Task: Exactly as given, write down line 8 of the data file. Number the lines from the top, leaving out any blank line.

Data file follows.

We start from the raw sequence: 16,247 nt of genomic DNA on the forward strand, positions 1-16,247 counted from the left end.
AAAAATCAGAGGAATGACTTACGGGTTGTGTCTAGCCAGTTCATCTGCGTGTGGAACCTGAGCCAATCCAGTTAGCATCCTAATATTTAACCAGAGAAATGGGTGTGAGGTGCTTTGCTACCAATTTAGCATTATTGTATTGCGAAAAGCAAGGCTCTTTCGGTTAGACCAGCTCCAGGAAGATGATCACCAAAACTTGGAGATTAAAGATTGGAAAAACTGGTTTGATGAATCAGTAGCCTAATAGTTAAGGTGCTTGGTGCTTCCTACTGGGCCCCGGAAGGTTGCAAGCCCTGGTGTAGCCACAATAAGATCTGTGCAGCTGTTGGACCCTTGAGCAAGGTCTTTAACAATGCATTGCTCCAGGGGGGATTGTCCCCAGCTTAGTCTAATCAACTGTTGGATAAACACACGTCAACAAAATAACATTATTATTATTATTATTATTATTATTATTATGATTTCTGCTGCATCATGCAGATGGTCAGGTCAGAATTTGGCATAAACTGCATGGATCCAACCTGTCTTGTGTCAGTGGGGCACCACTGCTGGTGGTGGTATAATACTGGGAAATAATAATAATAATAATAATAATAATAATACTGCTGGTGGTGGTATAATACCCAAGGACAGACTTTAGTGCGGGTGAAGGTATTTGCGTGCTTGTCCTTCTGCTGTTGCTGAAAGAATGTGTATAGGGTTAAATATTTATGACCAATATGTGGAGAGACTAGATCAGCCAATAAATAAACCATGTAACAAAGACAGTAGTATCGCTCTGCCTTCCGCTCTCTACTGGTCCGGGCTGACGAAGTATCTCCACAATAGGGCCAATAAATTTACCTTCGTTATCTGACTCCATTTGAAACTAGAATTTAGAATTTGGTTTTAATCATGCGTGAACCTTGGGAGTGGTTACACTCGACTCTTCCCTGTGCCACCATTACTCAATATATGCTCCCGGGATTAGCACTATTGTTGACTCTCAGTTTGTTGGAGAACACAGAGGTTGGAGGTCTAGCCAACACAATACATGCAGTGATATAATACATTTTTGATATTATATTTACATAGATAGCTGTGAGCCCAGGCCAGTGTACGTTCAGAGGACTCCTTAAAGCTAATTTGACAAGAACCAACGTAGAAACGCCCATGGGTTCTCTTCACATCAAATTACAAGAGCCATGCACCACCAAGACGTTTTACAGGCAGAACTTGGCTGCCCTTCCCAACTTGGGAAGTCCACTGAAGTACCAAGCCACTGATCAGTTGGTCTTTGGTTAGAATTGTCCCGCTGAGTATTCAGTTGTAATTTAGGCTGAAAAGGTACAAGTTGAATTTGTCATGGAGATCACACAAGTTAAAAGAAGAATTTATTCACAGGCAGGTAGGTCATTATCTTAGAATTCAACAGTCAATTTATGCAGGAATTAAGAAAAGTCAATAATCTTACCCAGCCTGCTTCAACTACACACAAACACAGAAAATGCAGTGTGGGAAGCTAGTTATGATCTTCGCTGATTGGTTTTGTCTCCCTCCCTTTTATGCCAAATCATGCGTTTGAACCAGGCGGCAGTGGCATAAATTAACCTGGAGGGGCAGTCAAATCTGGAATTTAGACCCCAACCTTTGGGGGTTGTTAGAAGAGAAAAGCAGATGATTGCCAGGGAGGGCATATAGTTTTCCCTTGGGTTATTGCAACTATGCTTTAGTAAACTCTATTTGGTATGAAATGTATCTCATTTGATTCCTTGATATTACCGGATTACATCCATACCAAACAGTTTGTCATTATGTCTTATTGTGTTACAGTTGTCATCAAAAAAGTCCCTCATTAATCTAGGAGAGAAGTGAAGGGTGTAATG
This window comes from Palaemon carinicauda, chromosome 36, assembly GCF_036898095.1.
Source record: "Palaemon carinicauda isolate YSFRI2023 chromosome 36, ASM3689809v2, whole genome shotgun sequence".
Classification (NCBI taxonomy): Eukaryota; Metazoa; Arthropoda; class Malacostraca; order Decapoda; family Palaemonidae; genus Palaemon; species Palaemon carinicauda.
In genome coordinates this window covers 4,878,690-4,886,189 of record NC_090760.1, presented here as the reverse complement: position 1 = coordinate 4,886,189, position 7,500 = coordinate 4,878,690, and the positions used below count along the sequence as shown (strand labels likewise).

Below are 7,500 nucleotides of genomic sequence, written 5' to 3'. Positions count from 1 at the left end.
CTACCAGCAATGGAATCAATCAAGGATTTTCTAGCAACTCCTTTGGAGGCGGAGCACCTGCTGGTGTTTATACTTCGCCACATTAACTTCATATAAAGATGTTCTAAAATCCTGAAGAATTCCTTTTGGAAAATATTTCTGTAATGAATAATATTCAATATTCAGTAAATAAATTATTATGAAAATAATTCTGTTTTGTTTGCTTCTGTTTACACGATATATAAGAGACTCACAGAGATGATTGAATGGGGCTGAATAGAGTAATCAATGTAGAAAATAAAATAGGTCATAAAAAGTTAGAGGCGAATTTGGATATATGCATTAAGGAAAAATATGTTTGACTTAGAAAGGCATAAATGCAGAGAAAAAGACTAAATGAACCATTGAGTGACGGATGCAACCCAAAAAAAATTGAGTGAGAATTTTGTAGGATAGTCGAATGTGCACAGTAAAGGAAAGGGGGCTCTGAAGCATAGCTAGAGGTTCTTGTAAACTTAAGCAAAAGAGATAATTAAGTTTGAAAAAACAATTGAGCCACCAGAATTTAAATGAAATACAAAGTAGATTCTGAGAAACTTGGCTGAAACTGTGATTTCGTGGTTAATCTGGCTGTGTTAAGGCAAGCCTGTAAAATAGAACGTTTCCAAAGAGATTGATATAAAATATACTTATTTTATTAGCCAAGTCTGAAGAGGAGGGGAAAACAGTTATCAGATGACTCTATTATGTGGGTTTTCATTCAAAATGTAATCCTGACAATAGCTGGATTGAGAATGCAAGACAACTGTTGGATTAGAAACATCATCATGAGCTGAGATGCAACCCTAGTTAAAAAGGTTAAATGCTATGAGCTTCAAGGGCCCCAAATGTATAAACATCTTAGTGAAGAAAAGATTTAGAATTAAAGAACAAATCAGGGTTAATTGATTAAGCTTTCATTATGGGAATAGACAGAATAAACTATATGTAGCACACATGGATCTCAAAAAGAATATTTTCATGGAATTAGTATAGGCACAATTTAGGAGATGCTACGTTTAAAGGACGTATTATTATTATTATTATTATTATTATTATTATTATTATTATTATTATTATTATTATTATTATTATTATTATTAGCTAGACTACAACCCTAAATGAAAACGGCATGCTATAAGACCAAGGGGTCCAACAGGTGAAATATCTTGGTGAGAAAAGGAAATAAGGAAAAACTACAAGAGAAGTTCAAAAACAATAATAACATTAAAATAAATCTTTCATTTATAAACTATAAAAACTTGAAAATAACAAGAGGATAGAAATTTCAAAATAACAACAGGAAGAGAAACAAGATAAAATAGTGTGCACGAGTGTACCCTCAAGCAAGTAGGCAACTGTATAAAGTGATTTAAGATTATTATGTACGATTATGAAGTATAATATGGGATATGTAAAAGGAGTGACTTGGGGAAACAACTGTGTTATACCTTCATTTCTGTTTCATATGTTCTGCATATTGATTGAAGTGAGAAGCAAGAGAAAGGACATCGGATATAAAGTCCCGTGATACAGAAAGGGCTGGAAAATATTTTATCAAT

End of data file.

CTACCAGCAATGGAATCAATCAAGGATTTTCTAGCAACTCCTTTGGAGGCGGAGCACCTGCTGGTGTTTATACTTCGCCACATTAACTTCATATAAAGATGTTCTAAAATCCTGAAGAATTCCTTTTGGAAAATATTTCTGTAATGAATAATATTCAATATTCAGTAAATAAATTATTATGAAAATAATTCTGTTTTGTTTGCTTCTGTTTACACGATATATAAGAGACTCACAGAGATGATTGAATGGGGCTGAATAGAGTAATCAATGTAGAAAATAAAATAGGTCATAAAAAGTTAGAGGCGAATTTGGATATATGCATTAAGGAAAAATATGTTTGACTTAGAAAGGCATAAATGCAGAGAAAAAGACTAAATGAACCATTGAGTGACGGATGCAACCCAAAAAAAATTGAGTGAGAATTTTGTAGGATAGTCGAATGTGCACAGTAAAGGAAAGGGGGCTCTGAAGCATAGCTAGAGGTTCTTGTAAACTTAAGCAAAAGAGATAATTAAGTTTGAAAAAACAATTGAGCCACCAGAATTTAAATGAAATACAAAGTAGATTCTGAGAAACTTGGCTGAAACTGTGATTTCGTGGTTAATCTGGCTGTGTTAAGGCAAGCCTGTAAAATAGAACGTTTCCAAAGAGATTGATATAAAATATACTTATTTTATTAGCCAAGTCTGAAGAGGAGGGGAAAACAGTTATCAGATGACTCTATTATGTGGGTTTTCATTCAAAATGTAATCCTGACAATAGCTGGATTGAGAATGCAAGACAACTGTTGGATTAGAAACATCATCATGAGCTGAGATGCAACCCTAGTTAAAAAGGTTAAATGCTATGAGCTTCAAGGGCCCCAAATGTATAAACATCTTAGTGAAGAAAAGATTTAGAATTAAAGAACAAATCAGGGTTAATTGATTAAGCTTTCATTATGGGAATAGACAGAATAAACTATATGTAGCACACATGGATCTCAAAAAGAATATTTTCATGGAATTAGTATAGGCACAATTTAGGAGATGCTACGTTTAAAGGACGTATTATTATTATTATTATTATTATTATTATTATTATTATTATTATTATTATTATTATTATTATTATTATTATTAGCTAGACTACAACCCTAAATGAAAACGGCATGCTATAAGACCAAGGGGTCCAACAGGTGAAATATCTTGGTGAGAAAAGGAAATAAGGAAAAACTACAAGAGAAGTTCAAAAACAATAATAACATTAAAATAAATCTTTCATTTATAAACTATAAAAACTTGAAAATAACAAGAGGATAGAAATTTCAAAATAACAACAGGAAGAGAAACAAGATAAAATAGTGTGCACGAGTGTACCCTCAAGCAAGTAGGCAACTGTATAAAGTGATTTAAGATTATTATGTACGATTATGAAGTATAATATGGGATATGTAAAAGGAGTGACTTGGGGAAACAACTGTGTTATACCTTCATTTCTGTTTCATATGTTCTGCATATTGATTGAAGTGAGAAGCAAGAGAAAGGACATCGGATATAAAGTCCCGTGATACAGAAAGGGCTGGAAAATATTTTATCAAT